Spring means that people will soon be enjoying the outdoors. But activities from sports, running, hiking and biking can result in skinned elbows and cut knees.
Dr. James Thornton, associate professor of plastic surgery at UT Southwestern Medical Center, says properly caring for wounds can reduce inflammation, speed healing and minimize scarring.
After an injury, apply pressure to the wound with gauze or tissue paper to control bleeding, Dr. Thornton says. Then use cold water to clean dirt and debris from the cut. If necessary, cleanse the surrounding area with mild soap, but avoid direct contact with the wound because it can cause irritation. Apply an antibiotic cream daily to help keep it clean, and bandage the wound if it’s on an area that will get dirty or will rub against your clothing.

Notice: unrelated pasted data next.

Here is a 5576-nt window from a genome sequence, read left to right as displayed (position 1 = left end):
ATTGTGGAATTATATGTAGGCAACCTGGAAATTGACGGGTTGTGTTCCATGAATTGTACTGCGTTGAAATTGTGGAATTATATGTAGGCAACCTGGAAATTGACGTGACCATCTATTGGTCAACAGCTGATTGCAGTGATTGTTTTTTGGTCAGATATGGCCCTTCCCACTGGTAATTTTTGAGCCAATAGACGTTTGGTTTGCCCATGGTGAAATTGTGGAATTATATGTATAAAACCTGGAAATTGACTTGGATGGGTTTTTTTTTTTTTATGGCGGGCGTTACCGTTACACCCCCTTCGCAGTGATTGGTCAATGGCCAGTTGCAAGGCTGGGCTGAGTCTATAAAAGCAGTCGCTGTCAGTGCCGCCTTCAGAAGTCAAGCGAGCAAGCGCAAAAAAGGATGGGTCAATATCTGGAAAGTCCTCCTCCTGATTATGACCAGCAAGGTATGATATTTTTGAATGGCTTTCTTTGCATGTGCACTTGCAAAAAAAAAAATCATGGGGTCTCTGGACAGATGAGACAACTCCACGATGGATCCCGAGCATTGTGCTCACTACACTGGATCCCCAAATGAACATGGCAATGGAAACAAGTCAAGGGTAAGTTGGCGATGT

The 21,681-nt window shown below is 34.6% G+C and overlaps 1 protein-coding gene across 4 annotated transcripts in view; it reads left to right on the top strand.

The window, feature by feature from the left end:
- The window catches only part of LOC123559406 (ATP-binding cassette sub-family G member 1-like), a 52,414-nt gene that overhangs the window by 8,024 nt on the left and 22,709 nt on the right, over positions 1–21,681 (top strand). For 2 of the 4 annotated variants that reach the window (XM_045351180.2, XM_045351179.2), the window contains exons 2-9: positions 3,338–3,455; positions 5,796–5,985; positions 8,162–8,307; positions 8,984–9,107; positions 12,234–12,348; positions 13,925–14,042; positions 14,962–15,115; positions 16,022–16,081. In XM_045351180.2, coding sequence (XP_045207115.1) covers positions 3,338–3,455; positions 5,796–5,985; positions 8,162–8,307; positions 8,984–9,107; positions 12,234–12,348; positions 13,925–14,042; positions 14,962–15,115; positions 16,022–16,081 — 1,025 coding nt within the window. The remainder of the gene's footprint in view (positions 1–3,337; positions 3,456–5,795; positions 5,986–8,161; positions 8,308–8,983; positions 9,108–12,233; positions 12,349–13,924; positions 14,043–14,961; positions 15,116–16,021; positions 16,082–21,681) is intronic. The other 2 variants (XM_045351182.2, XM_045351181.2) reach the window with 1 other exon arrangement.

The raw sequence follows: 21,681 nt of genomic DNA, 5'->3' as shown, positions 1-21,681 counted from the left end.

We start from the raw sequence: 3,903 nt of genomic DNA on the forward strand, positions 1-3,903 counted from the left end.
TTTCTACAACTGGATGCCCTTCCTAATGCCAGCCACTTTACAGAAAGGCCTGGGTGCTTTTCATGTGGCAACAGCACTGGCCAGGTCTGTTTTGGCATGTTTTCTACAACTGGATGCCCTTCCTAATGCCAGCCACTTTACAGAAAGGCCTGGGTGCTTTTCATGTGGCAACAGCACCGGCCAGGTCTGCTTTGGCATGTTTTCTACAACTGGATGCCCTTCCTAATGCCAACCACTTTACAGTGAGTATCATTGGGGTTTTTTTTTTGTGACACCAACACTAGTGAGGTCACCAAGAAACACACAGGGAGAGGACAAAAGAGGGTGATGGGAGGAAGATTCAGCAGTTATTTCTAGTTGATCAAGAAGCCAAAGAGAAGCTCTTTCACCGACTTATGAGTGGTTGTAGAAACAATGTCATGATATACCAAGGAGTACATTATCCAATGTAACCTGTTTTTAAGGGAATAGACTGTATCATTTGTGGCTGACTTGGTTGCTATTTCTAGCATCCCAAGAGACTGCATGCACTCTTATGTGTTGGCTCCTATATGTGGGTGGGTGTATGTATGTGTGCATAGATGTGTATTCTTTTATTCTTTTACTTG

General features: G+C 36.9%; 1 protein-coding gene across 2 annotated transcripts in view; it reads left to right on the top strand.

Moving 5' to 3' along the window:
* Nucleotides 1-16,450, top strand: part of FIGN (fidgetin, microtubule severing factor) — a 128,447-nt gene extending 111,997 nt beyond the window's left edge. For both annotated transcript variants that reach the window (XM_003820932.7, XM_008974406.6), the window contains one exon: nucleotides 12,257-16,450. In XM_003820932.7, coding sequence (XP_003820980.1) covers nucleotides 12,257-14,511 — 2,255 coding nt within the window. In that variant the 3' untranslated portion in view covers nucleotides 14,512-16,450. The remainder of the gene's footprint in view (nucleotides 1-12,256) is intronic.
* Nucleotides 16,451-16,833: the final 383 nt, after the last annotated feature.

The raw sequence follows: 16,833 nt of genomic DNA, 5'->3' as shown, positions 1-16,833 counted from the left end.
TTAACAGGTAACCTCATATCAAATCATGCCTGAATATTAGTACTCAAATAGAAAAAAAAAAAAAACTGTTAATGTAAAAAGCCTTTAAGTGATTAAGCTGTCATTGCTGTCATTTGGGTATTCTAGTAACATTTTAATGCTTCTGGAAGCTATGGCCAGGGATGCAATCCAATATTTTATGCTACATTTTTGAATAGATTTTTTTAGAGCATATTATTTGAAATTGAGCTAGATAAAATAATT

“Scabs are the body’s way of bandaging itself, so it is important to leave them alone,” Dr. Thornton says. “Seek medical attention if the wound becomes red or warm or secretes discharge.”
Visit http://www.utsouthwestern.org/plasticsurgery to learn more about clinical services in plastic surgery at UT Southwestern.
Media Contact: Russell Rian